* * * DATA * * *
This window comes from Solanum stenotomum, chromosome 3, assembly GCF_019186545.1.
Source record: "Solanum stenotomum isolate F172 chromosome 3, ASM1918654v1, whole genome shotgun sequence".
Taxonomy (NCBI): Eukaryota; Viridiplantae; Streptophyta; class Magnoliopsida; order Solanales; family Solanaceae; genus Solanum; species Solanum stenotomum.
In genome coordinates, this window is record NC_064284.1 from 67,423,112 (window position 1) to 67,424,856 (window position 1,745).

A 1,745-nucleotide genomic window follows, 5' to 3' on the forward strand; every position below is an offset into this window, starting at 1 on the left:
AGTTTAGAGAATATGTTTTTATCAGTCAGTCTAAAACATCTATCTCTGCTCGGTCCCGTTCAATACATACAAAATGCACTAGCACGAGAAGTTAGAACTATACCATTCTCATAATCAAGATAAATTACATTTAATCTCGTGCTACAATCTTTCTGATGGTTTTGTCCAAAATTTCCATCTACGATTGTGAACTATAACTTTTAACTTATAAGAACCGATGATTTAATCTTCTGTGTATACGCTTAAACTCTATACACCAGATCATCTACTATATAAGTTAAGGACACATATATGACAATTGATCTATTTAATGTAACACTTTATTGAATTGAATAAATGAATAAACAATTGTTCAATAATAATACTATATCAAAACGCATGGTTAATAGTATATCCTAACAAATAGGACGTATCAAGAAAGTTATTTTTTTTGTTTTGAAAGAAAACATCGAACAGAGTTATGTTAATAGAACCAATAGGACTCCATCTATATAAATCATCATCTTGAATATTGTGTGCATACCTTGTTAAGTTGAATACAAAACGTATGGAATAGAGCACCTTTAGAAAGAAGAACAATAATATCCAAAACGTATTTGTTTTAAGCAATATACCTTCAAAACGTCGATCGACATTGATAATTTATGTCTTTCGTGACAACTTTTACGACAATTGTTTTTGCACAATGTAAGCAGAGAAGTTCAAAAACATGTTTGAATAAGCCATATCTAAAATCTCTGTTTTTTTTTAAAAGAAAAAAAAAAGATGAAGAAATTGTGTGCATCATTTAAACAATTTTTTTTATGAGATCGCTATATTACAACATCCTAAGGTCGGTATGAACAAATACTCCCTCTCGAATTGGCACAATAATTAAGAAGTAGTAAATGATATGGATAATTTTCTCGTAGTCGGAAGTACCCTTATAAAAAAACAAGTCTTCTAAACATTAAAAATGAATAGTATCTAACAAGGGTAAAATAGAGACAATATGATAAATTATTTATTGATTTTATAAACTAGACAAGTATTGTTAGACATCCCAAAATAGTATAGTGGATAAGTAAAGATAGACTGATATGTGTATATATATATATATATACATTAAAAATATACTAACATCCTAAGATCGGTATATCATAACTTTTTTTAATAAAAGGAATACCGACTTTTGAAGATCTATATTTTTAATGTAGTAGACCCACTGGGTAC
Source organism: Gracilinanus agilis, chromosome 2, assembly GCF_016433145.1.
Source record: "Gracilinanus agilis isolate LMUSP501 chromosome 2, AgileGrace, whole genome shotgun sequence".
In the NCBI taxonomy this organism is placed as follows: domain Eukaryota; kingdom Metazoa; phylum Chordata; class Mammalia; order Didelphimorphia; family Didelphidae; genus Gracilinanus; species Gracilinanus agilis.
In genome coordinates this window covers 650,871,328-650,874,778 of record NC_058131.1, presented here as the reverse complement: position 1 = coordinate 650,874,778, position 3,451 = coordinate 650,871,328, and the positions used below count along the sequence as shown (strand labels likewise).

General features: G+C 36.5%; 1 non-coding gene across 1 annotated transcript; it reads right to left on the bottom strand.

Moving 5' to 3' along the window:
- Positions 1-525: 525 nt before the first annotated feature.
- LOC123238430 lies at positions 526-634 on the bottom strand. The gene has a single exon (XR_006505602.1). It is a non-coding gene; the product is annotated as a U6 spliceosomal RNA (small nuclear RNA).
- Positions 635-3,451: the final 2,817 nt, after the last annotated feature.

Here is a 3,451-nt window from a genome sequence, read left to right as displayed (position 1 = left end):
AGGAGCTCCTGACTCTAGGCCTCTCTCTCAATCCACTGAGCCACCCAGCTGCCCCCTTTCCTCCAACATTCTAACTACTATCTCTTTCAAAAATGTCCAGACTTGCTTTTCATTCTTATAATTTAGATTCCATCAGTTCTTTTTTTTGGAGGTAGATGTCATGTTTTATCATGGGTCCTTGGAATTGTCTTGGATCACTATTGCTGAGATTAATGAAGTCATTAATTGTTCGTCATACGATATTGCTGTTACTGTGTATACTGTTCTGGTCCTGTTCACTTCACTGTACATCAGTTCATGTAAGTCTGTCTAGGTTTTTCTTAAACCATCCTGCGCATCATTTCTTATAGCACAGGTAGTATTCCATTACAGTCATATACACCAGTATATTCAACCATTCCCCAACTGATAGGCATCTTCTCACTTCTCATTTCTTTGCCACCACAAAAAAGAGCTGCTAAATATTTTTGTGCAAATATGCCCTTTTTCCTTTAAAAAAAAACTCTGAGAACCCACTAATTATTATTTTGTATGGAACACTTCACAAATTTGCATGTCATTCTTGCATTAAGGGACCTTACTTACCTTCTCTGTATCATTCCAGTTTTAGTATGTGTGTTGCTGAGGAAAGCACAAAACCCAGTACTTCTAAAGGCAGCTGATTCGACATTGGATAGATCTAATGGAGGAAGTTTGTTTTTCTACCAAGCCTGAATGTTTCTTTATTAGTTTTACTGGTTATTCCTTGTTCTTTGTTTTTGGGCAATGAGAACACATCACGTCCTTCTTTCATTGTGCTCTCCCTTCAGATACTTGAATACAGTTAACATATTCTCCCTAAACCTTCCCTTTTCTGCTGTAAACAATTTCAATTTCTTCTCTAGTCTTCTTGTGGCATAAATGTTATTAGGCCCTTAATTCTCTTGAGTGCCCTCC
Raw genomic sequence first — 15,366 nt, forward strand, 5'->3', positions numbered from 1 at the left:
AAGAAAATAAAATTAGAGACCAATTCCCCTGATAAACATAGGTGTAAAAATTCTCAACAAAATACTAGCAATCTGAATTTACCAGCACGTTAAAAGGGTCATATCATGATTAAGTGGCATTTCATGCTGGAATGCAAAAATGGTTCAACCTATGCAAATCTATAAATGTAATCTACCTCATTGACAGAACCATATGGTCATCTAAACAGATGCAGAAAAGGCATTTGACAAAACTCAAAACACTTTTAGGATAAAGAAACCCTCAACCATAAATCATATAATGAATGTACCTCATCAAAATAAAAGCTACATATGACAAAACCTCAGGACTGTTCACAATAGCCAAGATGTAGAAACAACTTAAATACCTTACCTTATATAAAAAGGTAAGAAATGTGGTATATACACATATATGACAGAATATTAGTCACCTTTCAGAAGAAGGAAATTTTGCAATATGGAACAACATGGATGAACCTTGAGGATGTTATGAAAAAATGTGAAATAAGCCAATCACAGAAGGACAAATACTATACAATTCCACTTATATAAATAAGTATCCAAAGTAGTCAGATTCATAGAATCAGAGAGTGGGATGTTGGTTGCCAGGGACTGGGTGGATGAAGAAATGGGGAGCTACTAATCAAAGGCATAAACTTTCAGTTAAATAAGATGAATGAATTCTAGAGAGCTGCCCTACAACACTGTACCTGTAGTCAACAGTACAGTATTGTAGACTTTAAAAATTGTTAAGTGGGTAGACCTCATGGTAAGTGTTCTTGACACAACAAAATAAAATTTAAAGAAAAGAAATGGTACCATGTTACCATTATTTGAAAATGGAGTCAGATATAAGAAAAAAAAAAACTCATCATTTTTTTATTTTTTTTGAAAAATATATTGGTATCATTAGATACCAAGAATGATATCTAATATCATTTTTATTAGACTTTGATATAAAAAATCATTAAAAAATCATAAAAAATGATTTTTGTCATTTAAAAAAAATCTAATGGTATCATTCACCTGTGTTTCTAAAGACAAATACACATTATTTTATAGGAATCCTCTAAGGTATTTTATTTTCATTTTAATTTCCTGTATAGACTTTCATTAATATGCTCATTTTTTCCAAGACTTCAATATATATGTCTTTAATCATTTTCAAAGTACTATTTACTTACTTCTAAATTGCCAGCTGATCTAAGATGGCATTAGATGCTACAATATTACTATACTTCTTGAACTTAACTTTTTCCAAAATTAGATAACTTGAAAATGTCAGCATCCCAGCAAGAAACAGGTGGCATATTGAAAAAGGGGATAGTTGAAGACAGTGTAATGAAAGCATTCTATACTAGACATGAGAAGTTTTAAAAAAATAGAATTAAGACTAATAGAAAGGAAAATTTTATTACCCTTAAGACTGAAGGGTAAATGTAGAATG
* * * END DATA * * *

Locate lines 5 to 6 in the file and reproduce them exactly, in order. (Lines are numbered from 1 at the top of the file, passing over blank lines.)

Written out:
A 1,745-nucleotide genomic window follows, 5' to 3' on the forward strand; every position below is an offset into this window, starting at 1 on the left:
AGTTTAGAGAATATGTTTTTATCAGTCAGTCTAAAACATCTATCTCTGCTCGGTCCCGTTCAATACATACAAAATGCACTAGCACGAGAAGTTAGAACTATACCATTCTCATAATCAAGATAAATTACATTTAATCTCGTGCTACAATCTTTCTGATGGTTTTGTCCAAAATTTCCATCTACGATTGTGAACTATAACTTTTAACTTATAAGAACCGATGATTTAATCTTCTGTGTATACGCTTAAACTCTATACACCAGATCATCTACTATATAAGTTAAGGACACATATATGACAATTGATCTATTTAATGTAACACTTTATTGAATTGAATAAATGAATAAACAATTGTTCAATAATAATACTATATCAAAACGCATGGTTAATAGTATATCCTAACAAATAGGACGTATCAAGAAAGTTATTTTTTTTGTTTTGAAAGAAAACATCGAACAGAGTTATGTTAATAGAACCAATAGGACTCCATCTATATAAATCATCATCTTGAATATTGTGTGCATACCTTGTTAAGTTGAATACAAAACGTATGGAATAGAGCACCTTTAGAAAGAAGAACAATAATATCCAAAACGTATTTGTTTTAAGCAATATACCTTCAAAACGTCGATCGACATTGATAATTTATGTCTTTCGTGACAACTTTTACGACAATTGTTTTTGCACAATGTAAGCAGAGAAGTTCAAAAACATGTTTGAATAAGCCATATCTAAAATCTCTGTTTTTTTTTAAAAGAAAAAAAAAAGATGAAGAAATTGTGTGCATCATTTAAACAATTTTTTTTATGAGATCGCTATATTACAACATCCTAAGGTCGGTATGAACAAATACTCCCTCTCGAATTGGCACAATAATTAAGAAGTAGTAAATGATATGGATAATTTTCTCGTAGTCGGAAGTACCCTTATAAAAAAACAAGTCTTCTAAACATTAAAAATGAATAGTATCTAACAAGGGTAAAATAGAGACAATATGATAAATTATTTATTGATTTTATAAACTAGACAAGTATTGTTAGACATCCCAAAATAGTATAGTGGATAAGTAAAGATAGACTGATATGTGTATATATATATATATATACATTAAAAATATACTAACATCCTAAGATCGGTATATCATAACTTTTTTTAATAAAAGGAATACCGACTTTTGAAGATCTATATTTTTAATGTAGTAGACCCACTGGGTAC